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The heavy burden on schools to reopen with distancing has increasingly become an issue as it often prevents fully reopening full classrooms, which is complex topic and one that carries with it a lot of nuance.
The past few weeks, despite being over a year into the coronavirus disease 2019 (COVID-19) pandemic, have seemed particularly exhausting. The promise of growing vaccination rates has been challenged by concerns for third surges in Europe and worry that we could see that in the United States as states rapidly reopen. Throughout much of the news, from concern for the AstraZeneca vaccine efficacy to optimistic reports from the Ebola outbreak in Guinea, there were two stories that felt particularly impacting to the infection prevention world. The first was the big news last week that the Centers for Disease Control and Prevention (CDC) updated school guidance to reflect a smaller physical distancing requirement. The other is the increasing topic of vaccine passports and what they might mean moving forward.
Let’s unpack first, the new CDC guidance. A new guidance for schools reopening for in-person lessons, recommended that students in elementary, middle, and high school, should be three feet apart. This is of course a change from the six-foot physical distancing rule and for middle school and high school students, is OK if community transmission is not at a high level. When adults (teachers and staff) are interacting with students, they need to maintain six feet.
These new recommendations though, emphasize that universal masking is occurring, as well as attention to cleaning/disinfection, ventilation, and hand hygiene among other things. The CDC emphasizes that this guidance was shared based on several studies that have shown schools can reduce the physical distancing aspect of school guidance with other intervention strategies in place as “evidence from several studies suggests that children and adolescents may be less commonly infected with SARS-CoV-2 than adults.” The CDC notes that “although children can be infected with SARS-CoV-2, can get sick from COVID-19, and can spread the virus to others, less than 10% of COVID-19 cases in the United States have been among children and adolescents aged 5–17 years.” The heavy burden on schools to reopen with distancing has increasingly become an issue as it often prevents fully reopening full classrooms, which is complex topic and one that carries with it a lot of nuance. For infection preventionists (IPs) though, this update likely will drive questions around if we’ll be seeing similar guidance in adults or workplaces. It’s important to emphasize that this is specific to children due to epidemiological trends and a risk-matched approach with older children, but in all cases, all other interventions are required to be in place.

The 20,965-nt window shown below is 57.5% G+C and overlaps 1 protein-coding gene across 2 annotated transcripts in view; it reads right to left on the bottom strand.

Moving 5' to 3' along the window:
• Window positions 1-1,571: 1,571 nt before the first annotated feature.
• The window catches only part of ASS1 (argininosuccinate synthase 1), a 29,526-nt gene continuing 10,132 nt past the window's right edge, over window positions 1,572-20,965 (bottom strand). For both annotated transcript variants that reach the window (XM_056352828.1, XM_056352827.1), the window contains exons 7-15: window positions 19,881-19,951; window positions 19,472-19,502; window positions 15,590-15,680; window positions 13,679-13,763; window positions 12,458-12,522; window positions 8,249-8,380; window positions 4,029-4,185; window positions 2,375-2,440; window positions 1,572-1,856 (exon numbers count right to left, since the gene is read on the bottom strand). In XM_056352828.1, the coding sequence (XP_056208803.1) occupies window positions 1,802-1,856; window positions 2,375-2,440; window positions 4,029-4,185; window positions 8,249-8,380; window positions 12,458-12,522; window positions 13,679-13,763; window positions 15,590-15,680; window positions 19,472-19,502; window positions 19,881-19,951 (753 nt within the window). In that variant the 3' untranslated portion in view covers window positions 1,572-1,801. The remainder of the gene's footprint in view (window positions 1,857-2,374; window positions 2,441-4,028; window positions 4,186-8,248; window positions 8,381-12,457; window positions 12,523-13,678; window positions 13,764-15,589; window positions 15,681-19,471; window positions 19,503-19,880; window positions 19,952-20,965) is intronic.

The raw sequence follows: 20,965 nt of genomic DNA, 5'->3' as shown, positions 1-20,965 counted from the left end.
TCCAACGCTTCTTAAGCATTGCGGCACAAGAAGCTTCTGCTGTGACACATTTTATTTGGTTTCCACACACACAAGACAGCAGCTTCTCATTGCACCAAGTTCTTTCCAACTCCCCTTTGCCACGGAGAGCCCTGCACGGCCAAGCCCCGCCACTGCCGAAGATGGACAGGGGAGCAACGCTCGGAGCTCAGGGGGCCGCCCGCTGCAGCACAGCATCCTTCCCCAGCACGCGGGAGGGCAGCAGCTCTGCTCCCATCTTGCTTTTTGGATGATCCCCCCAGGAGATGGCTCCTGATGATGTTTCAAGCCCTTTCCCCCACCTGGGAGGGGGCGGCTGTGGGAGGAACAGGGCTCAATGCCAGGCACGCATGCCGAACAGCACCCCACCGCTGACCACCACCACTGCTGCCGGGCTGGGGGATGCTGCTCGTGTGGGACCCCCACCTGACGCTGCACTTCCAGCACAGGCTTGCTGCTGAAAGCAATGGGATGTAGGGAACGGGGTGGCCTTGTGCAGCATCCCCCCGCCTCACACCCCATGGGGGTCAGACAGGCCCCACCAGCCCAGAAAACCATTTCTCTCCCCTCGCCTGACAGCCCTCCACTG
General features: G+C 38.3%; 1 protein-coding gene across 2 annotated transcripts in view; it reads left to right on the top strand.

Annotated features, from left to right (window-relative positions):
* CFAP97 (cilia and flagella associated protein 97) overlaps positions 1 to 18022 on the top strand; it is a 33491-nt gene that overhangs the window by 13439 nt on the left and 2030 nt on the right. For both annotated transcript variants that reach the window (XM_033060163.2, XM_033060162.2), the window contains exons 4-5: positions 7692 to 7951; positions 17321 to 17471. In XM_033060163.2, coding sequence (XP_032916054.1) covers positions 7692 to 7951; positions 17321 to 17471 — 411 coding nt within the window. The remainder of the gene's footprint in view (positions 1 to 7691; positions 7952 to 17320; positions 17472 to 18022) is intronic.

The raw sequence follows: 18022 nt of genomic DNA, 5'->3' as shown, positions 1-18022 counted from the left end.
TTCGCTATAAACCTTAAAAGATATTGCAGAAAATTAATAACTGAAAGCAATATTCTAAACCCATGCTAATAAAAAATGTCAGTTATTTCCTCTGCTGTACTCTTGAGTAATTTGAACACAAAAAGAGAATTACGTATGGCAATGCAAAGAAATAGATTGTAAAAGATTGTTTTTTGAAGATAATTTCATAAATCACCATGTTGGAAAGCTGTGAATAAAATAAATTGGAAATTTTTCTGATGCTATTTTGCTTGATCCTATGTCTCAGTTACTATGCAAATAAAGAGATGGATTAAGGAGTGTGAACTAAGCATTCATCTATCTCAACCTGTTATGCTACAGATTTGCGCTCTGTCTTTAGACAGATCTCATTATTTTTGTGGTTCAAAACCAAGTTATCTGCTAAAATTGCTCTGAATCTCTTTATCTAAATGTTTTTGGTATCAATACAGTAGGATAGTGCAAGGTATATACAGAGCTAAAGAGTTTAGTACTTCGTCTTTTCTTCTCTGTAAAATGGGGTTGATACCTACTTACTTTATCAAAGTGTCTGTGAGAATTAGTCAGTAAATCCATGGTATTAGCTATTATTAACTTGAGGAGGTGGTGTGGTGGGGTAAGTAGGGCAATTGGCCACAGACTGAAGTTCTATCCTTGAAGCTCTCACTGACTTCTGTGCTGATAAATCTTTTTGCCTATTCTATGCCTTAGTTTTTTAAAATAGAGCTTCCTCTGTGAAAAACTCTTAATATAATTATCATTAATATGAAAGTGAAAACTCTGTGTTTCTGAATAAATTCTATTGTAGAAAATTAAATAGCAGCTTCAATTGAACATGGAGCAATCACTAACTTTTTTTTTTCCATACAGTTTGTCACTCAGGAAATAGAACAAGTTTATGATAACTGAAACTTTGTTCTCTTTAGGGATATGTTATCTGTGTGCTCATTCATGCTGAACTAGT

The second hot topic right now is in relation to vaccine passports. Also known as vaccine passes, certificates, or even “green passes.” Many countries are employing or considering them for not only travel and quarantine purposes, but there is also a potential some employers might travel vaccination status. While this isn’t new to health care workers, the larger conversations around use of vaccination status to drive larger policies is one that carries with it a lot of complexities and conversations. From equity to legal and even operational challenges, vaccine passports and what they mean require larger conversations. Currently, CDC guidance still requires those vaccinated individuals to continue following infection prevention measures, like masking, when at work. As we learn more about sterilizing immunity and the prevention of asymptomatic infection, these recommendations could change, but with the growing conversation around vaccine passports, it’s important we work with staff to discuss the importance of continued infection prevention efforts.